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Deceptively Delicious: Simple Secrets to Get Your Kids Eating Good Food Hardcover – 2007
The Amazon Book Review
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It has become common knowledge that childhood obesity rates are increasing every year. But the rates continue to rise. And between busy work schedules and the inconvenient truth that kids simply refuse to eat vegetables and other healthy foods, how can average parents ensure their kids are getting the proper nutrition and avoiding bad eating habits?
As a mother of three, Jessica Seinfeld can speak for all parents who struggle to feed their kids right and deal nightly with dinnertime fiascos. As she wages a personal war against sugars, packaged foods, and other nutritional saboteurs, she offers appetizing alternatives for parents who find themselves succumbing to the fastest and easiest (and least healthy) choices available to them. Her modus operandi? Her book is filled with traditional recipes that kids love, except they're stealthily packed with veggies hidden in them so kids don't even know! With the help of a nutritionist and a professional chef, Seinfeld has developed a month's worth of meals for kids of all ages that includes, for example, pureed cauliflower in mac and cheese, and kale in spaghetti and meatballs. She also provides revealing and humorous personal anecdotes, tearout shopping guides to help parents zoom through the supermarket, and tips on how to deal with the kid that "must have" the latest sugar bomb cereal.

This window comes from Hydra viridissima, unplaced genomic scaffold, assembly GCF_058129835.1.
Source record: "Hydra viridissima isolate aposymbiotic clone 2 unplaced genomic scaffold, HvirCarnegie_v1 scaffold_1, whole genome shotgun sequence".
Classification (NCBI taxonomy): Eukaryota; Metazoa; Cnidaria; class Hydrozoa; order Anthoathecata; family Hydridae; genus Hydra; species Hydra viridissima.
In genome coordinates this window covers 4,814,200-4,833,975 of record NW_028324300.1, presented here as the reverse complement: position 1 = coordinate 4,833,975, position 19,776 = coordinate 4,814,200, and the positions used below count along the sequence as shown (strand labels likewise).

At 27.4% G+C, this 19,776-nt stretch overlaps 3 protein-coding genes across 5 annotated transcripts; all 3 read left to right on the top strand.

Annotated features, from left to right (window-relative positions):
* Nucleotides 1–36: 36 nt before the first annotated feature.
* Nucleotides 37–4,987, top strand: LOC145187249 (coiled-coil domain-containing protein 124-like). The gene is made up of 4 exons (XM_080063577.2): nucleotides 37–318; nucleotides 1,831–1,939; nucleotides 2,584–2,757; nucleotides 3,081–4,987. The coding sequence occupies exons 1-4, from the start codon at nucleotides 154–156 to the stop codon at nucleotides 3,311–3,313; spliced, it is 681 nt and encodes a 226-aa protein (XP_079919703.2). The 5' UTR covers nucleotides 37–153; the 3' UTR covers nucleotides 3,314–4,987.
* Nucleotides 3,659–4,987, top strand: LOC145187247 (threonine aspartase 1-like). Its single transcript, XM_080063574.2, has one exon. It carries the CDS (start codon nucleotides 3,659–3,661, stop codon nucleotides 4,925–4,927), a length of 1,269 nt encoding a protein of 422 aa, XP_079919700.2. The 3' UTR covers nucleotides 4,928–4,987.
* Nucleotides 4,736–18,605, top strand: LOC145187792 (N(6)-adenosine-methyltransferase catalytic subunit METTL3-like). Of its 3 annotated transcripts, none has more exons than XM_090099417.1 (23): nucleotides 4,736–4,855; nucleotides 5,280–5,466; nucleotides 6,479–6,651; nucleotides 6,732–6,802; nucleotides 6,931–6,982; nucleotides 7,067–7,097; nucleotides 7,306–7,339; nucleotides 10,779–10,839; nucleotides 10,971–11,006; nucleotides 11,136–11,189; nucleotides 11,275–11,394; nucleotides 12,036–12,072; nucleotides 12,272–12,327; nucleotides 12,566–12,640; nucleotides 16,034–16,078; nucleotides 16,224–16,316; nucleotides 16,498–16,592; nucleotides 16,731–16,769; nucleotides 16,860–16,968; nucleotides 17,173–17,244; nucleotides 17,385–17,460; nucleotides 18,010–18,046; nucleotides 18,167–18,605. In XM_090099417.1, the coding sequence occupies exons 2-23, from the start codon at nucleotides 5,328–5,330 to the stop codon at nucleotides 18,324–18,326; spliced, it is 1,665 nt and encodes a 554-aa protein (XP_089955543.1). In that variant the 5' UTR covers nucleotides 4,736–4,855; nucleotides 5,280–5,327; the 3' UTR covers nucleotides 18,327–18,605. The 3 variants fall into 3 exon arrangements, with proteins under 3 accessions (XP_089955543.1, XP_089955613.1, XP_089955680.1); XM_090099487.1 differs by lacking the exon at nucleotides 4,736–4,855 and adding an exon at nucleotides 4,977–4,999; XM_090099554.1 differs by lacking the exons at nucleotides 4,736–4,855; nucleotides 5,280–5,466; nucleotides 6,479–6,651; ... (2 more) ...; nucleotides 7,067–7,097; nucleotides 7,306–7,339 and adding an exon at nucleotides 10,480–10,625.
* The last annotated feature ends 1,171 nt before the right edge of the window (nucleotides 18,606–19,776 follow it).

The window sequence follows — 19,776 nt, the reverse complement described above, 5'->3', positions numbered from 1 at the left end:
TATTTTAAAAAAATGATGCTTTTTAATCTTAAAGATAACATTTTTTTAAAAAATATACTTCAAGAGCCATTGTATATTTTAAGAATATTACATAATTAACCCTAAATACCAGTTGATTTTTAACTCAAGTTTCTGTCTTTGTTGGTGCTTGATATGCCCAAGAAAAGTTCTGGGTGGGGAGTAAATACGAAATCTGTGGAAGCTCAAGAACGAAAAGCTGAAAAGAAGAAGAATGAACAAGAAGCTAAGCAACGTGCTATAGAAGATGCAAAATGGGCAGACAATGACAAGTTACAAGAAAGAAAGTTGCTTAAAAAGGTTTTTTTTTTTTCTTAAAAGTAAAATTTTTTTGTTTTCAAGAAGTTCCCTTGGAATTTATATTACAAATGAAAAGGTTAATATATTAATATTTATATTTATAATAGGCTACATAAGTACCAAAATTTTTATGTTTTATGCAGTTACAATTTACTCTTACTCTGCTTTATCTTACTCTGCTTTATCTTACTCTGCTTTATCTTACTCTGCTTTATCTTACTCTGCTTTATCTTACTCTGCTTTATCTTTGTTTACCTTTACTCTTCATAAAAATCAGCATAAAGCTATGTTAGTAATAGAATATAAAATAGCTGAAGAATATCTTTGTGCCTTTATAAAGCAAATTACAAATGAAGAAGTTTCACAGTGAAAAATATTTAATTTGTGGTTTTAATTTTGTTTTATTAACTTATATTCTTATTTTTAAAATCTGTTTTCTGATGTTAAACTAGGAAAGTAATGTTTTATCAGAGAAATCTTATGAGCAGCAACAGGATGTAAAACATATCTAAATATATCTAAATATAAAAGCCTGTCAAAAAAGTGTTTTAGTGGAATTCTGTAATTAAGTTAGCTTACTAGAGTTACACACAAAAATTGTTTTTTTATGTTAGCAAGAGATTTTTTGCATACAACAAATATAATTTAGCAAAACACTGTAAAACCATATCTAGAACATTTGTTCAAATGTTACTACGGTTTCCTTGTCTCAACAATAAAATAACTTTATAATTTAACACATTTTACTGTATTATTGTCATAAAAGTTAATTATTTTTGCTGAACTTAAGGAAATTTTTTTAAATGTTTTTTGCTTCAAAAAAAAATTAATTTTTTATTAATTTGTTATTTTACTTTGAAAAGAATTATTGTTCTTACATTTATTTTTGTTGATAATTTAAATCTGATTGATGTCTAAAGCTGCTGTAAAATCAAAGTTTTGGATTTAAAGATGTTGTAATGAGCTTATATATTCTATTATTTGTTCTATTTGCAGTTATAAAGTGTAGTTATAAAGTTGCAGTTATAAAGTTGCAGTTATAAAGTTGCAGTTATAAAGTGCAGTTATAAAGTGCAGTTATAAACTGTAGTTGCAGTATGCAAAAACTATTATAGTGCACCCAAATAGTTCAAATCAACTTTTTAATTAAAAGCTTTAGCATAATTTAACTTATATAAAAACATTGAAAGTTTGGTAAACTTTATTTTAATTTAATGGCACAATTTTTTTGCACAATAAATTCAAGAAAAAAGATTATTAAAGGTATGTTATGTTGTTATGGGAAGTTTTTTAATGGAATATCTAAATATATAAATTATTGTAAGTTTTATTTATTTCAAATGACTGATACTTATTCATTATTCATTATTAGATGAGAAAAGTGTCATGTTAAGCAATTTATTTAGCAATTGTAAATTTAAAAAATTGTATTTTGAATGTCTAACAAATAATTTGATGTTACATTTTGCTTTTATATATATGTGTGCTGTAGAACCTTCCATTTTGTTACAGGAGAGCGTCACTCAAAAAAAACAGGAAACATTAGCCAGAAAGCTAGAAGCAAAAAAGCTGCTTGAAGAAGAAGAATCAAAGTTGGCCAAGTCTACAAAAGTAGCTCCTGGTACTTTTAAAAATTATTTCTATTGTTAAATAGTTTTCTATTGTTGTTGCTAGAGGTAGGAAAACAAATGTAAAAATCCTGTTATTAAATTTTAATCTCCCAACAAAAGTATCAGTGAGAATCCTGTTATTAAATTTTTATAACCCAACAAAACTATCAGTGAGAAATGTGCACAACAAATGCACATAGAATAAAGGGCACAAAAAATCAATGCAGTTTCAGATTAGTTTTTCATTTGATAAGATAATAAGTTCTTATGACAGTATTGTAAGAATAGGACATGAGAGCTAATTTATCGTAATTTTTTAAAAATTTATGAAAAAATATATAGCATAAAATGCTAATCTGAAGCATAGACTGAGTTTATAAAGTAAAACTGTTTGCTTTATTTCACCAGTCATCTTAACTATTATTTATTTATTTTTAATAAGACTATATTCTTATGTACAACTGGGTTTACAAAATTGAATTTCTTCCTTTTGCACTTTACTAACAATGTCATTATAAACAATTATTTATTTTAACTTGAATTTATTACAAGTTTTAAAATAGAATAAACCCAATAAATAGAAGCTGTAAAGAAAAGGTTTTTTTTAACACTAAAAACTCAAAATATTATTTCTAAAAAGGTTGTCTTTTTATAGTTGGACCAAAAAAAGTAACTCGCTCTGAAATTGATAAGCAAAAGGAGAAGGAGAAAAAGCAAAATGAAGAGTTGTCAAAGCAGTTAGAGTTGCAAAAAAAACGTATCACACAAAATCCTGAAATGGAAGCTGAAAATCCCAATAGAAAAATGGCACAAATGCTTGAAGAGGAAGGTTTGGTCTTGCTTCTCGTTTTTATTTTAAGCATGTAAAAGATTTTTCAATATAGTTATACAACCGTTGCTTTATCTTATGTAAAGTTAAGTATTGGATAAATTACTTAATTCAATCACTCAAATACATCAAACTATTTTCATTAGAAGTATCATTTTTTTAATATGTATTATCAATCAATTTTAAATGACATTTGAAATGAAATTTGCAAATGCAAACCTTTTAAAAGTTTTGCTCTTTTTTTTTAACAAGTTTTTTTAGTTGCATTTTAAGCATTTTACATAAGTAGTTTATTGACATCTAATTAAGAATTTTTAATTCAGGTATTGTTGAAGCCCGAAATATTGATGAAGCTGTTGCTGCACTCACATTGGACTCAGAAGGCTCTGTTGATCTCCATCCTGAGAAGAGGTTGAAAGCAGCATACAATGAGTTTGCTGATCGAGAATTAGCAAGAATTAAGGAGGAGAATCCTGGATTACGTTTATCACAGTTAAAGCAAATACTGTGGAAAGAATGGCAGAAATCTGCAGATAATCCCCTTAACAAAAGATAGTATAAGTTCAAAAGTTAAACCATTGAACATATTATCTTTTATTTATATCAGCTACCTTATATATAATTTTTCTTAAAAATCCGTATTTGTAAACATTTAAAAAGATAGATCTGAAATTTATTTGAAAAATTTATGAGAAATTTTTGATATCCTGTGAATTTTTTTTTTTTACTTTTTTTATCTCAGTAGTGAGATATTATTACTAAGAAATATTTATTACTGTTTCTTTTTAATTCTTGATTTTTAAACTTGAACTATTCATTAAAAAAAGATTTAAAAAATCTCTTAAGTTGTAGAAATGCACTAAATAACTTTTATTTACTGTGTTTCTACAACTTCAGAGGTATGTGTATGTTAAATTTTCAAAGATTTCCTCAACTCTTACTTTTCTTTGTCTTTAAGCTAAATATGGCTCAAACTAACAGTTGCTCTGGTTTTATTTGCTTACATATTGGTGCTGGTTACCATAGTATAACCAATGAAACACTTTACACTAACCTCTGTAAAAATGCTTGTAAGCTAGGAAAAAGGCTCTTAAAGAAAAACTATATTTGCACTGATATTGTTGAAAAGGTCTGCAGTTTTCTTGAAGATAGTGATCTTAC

But this book also contains much more than recipes and tips. By solving problems on a practical level for parents, Seinfeld addresses the big picture issues that surround childhood obesity and its longterm (and ruinous) effects on the body. With the help of a prominent nutritionist, her book provides parents with an arsenal of information related to kids' nutrition so parents understand why it's important to throw in a little avocado puree into their quesadillas. She discusses the critical importance of portion size, and the specific elements kids simply must have (as opposed to adults) in order to flourish now and in the future: protein, calcium, vitamins, and Omega 3 and 6 fats.
Jessica Seinfeld's book is practical, easytoread, and a godsend for any parent that wants their kids to be healthy for a long time to come.
Bob Greene, author of The Best Life Diet:
"I found the techniques for adding vegetables to meals extremely creative and the recipes fantastic! Deceptively Delicious is a must have for your healthy kitchen."
Questions for Jessica Seinfeld
Amazon.com: My seven-year-old inspects the food on his plate like a hawk (if there was a hawk that only ate bagels and macaroni). Anything with the least bit of color goes untouched. What's a mom or dad to do?
Seinfeld: Two of my three children were exactly the same way. The vegetables, which I worked hard to prepare, not only went untouched, they were often insulted ("Eeewww...!"). And the harder I pushed them to eat good food, the harder they pushed back. We were literally ruining each other's meals.
That conflict was the inspiration for the book. I realized I wasn't going to win the power struggle, so I decided to join them on their turf. I started with the foods they would eat (chicken nuggets, tacos, macaroni and cheese) and I added a pureed vegetable of the same color. So if your child only eats macaroni and cheese (or noodles and butter), you should add cauliflower or yellow squash puree, which utterly disappears. Everyone wins: they get the nutrition they need and you get the satisfaction of doing a better job as a parent.